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This code shows how to call the low-level POSIX interface of Python, and handle the return values with the struct module.

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#! /usr/bin/env python
import fcntl, struct, sys
from socket import *

# set some symbolic constants
SIOCGIFFLAGS = 0x8913
null256 = '\0'*256

# get the interface name from the command line 
ifname = sys.argv[1]

# create a socket so we have a handle to query
s = socket(AF_INET, SOCK_DGRAM)

# call ioctl() to get the flags for the given interface
result = fcntl.ioctl(s.fileno(), SIOCGIFFLAGS, ifname + null256)

# extract the interface's flags from the return value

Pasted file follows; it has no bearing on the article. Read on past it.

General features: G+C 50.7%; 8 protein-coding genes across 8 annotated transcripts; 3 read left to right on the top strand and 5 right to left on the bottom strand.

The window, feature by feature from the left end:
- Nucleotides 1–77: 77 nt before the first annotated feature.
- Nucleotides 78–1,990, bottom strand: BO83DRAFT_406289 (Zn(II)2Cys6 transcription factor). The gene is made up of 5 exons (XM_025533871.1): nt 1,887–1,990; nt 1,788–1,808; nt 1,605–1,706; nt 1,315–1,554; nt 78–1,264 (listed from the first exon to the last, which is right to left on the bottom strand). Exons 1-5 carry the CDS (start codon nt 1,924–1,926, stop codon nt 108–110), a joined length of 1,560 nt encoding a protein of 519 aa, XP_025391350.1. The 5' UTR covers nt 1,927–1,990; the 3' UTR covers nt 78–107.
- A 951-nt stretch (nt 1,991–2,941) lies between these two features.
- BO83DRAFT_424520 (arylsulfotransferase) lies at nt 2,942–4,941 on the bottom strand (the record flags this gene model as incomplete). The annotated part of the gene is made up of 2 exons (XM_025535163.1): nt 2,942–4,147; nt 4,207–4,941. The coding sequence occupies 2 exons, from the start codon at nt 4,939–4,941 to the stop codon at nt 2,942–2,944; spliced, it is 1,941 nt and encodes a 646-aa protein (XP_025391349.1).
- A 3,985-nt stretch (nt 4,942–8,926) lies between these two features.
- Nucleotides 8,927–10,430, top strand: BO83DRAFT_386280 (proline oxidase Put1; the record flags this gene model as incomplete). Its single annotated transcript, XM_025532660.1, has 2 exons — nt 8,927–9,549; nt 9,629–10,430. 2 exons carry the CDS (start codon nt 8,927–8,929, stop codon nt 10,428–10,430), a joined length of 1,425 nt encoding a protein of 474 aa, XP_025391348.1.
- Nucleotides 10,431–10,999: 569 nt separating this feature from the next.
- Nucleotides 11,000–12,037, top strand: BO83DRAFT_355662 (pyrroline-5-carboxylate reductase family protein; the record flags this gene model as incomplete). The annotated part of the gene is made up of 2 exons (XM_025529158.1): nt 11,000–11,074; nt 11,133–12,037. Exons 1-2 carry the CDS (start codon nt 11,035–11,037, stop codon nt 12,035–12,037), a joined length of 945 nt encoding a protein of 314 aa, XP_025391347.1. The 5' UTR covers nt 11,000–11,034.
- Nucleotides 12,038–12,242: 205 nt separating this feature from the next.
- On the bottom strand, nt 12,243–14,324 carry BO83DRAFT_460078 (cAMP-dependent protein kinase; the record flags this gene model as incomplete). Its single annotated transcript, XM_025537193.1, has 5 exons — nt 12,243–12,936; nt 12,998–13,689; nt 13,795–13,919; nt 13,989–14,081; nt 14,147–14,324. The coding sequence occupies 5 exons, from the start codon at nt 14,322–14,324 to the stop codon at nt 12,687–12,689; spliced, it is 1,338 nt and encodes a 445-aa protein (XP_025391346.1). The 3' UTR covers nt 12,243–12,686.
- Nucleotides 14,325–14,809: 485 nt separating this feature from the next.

flags, = struct.unpack('H', result[16:18])

# check "UP" bit and print a message
up = flags & 1
print ('DOWN', 'UP')[up]

# return a value suitable for shell's "if"
sys.exit(not up)

To really understand how the code works, you need to take a look into the system includes, on Linux the necessary definitions are located in "/usr/include/linux/if.h".

Though this code is certainly more complex than the "classical" approach, which would be calling "/sbin/ifconfig" and parsing its output, you get two positive effects in return: directly using the system calls avoids the major overhead of spawning a new process for such a simple query, and you are not dependant on the output format of "ifconfig" which might change over time or from system to system and break your code.

1 comment

Mark Rowe 19 years, 4 months ago  # | flag

Query whether interface is up on Mac OS X. The above code works fine on Mac OS X, with one small exception. The value of SIOCGIFFLAGS is 0xc0206911. This would imply to me that this method is not as portable as it seems.